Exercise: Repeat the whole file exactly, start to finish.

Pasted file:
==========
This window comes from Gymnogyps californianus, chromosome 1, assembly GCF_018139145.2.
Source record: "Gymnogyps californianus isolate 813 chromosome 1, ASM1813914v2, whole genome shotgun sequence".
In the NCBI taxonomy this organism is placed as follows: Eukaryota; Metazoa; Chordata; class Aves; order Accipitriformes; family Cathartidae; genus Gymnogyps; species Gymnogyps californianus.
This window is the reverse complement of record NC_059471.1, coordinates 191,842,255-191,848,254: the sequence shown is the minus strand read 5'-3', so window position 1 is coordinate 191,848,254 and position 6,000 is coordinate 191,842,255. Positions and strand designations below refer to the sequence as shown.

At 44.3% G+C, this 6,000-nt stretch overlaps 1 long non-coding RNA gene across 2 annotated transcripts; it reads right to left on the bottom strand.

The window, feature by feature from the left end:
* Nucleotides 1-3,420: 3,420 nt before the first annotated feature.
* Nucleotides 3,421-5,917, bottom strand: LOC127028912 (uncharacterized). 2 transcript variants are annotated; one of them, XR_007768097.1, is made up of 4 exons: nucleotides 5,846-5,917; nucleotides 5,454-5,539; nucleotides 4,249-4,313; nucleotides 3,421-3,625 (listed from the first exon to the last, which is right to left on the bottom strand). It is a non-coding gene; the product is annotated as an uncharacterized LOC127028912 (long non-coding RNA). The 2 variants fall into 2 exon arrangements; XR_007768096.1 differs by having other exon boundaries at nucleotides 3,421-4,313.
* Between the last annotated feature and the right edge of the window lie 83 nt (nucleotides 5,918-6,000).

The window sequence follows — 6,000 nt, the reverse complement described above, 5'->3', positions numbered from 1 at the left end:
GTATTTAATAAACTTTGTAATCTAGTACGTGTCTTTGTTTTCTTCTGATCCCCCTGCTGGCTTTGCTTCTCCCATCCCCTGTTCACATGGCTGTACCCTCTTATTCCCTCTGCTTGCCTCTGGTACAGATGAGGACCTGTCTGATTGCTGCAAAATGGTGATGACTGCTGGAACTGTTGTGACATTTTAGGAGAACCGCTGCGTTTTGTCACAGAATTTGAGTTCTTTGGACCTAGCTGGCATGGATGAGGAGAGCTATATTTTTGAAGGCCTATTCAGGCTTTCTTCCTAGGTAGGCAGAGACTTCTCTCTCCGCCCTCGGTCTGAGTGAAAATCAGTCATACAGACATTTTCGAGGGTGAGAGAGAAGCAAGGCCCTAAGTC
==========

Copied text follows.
This window comes from Gymnogyps californianus, chromosome 1, assembly GCF_018139145.2.
Source record: "Gymnogyps californianus isolate 813 chromosome 1, ASM1813914v2, whole genome shotgun sequence".
In the NCBI taxonomy this organism is placed as follows: Eukaryota; Metazoa; Chordata; class Aves; order Accipitriformes; family Cathartidae; genus Gymnogyps; species Gymnogyps californianus.
This window is the reverse complement of record NC_059471.1, coordinates 191,842,255-191,848,254: the sequence shown is the minus strand read 5'-3', so window position 1 is coordinate 191,848,254 and position 6,000 is coordinate 191,842,255. Positions and strand designations below refer to the sequence as shown.

At 44.3% G+C, this 6,000-nt stretch overlaps 1 long non-coding RNA gene across 2 annotated transcripts; it reads right to left on the bottom strand.

The window, feature by feature from the left end:
* Nucleotides 1-3,420: 3,420 nt before the first annotated feature.
* Nucleotides 3,421-5,917, bottom strand: LOC127028912 (uncharacterized). 2 transcript variants are annotated; one of them, XR_007768097.1, is made up of 4 exons: nucleotides 5,846-5,917; nucleotides 5,454-5,539; nucleotides 4,249-4,313; nucleotides 3,421-3,625 (listed from the first exon to the last, which is right to left on the bottom strand). It is a non-coding gene; the product is annotated as an uncharacterized LOC127028912 (long non-coding RNA). The 2 variants fall into 2 exon arrangements; XR_007768096.1 differs by having other exon boundaries at nucleotides 3,421-4,313.
* Between the last annotated feature and the right edge of the window lie 83 nt (nucleotides 5,918-6,000).

The window sequence follows — 6,000 nt, the reverse complement described above, 5'->3', positions numbered from 1 at the left end:
GTATTTAATAAACTTTGTAATCTAGTACGTGTCTTTGTTTTCTTCTGATCCCCCTGCTGGCTTTGCTTCTCCCATCCCCTGTTCACATGGCTGTACCCTCTTATTCCCTCTGCTTGCCTCTGGTACAGATGAGGACCTGTCTGATTGCTGCAAAATGGTGATGACTGCTGGAACTGTTGTGACATTTTAGGAGAACCGCTGCGTTTTGTCACAGAATTTGAGTTCTTTGGACCTAGCTGGCATGGATGAGGAGAGCTATATTTTTGAAGGCCTATTCAGGCTTTCTTCCTAGGTAGGCAGAGACTTCTCTCTCCGCCCTCGGTCTGAGTGAAAATCAGTCATACAGACATTTTCGAGGGTGAGAGAGAAGCAAGGCCCTAAGTC